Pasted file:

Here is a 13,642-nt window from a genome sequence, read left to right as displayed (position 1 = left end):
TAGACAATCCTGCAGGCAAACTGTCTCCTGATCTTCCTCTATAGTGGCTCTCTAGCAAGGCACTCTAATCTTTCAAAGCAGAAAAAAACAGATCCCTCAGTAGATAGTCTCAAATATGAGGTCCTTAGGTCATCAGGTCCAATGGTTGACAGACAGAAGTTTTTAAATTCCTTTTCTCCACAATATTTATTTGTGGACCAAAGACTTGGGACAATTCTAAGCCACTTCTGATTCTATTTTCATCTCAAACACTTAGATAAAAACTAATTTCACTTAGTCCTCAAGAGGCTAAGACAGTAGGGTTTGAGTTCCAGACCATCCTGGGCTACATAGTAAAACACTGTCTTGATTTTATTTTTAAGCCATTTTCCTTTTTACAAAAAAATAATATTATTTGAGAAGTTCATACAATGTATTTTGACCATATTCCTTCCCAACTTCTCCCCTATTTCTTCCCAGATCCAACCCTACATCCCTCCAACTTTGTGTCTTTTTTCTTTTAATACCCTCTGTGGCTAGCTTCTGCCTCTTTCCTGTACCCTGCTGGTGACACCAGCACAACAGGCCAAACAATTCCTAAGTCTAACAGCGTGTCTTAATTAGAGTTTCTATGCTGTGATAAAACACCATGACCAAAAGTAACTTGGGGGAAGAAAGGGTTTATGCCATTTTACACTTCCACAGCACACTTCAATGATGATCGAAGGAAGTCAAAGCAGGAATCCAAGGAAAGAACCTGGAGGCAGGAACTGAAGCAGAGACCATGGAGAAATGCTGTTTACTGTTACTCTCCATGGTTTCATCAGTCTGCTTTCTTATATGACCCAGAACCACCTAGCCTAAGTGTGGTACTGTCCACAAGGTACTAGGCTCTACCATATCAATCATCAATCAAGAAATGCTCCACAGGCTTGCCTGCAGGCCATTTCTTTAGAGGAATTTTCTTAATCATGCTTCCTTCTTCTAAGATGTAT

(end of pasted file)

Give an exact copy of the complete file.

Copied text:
Here is a 13,642-nt window from a genome sequence, read left to right as displayed (position 1 = left end):
TAGACAATCCTGCAGGCAAACTGTCTCCTGATCTTCCTCTATAGTGGCTCTCTAGCAAGGCACTCTAATCTTTCAAAGCAGAAAAAAACAGATCCCTCAGTAGATAGTCTCAAATATGAGGTCCTTAGGTCATCAGGTCCAATGGTTGACAGACAGAAGTTTTTAAATTCCTTTTCTCCACAATATTTATTTGTGGACCAAAGACTTGGGACAATTCTAAGCCACTTCTGATTCTATTTTCATCTCAAACACTTAGATAAAAACTAATTTCACTTAGTCCTCAAGAGGCTAAGACAGTAGGGTTTGAGTTCCAGACCATCCTGGGCTACATAGTAAAACACTGTCTTGATTTTATTTTTAAGCCATTTTCCTTTTTACAAAAAAATAATATTATTTGAGAAGTTCATACAATGTATTTTGACCATATTCCTTCCCAACTTCTCCCCTATTTCTTCCCAGATCCAACCCTACATCCCTCCAACTTTGTGTCTTTTTTCTTTTAATACCCTCTGTGGCTAGCTTCTGCCTCTTTCCTGTACCCTGCTGGTGACACCAGCACAACAGGCCAAACAATTCCTAAGTCTAACAGCGTGTCTTAATTAGAGTTTCTATGCTGTGATAAAACACCATGACCAAAAGTAACTTGGGGGAAGAAAGGGTTTATGCCATTTTACACTTCCACAGCACACTTCAATGATGATCGAAGGAAGTCAAAGCAGGAATCCAAGGAAAGAACCTGGAGGCAGGAACTGAAGCAGAGACCATGGAGAAATGCTGTTTACTGTTACTCTCCATGGTTTCATCAGTCTGCTTTCTTATATGACCCAGAACCACCTAGCCTAAGTGTGGTACTGTCCACAAGGTACTAGGCTCTACCATATCAATCATCAATCAAGAAATGCTCCACAGGCTTGCCTGCAGGCCATTTCTTTAGAGGAATTTTCTTAATCATGCTTCCTTCTTCTAAGATGTAT